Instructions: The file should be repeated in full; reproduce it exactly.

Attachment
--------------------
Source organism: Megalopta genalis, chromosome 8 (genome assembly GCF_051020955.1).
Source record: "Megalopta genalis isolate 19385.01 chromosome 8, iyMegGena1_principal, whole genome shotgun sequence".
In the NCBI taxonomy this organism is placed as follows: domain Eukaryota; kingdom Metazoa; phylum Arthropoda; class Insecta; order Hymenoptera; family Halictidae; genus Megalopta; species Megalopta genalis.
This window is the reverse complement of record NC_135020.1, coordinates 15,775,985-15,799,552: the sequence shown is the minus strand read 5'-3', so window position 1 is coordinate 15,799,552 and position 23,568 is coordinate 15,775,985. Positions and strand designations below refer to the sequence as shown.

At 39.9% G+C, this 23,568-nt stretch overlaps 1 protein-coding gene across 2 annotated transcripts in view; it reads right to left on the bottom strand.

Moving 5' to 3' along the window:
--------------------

Source organism: Megalopta genalis, chromosome 8 (genome assembly GCF_051020955.1).
Source record: "Megalopta genalis isolate 19385.01 chromosome 8, iyMegGena1_principal, whole genome shotgun sequence".
In the NCBI taxonomy this organism is placed as follows: domain Eukaryota; kingdom Metazoa; phylum Arthropoda; class Insecta; order Hymenoptera; family Halictidae; genus Megalopta; species Megalopta genalis.
This window is the reverse complement of record NC_135020.1, coordinates 15,775,985-15,799,552: the sequence shown is the minus strand read 5'-3', so window position 1 is coordinate 15,799,552 and position 23,568 is coordinate 15,775,985. Positions and strand designations below refer to the sequence as shown.

At 39.9% G+C, this 23,568-nt stretch overlaps 1 protein-coding gene across 2 annotated transcripts in view; it reads right to left on the bottom strand.

Moving 5' to 3' along the window: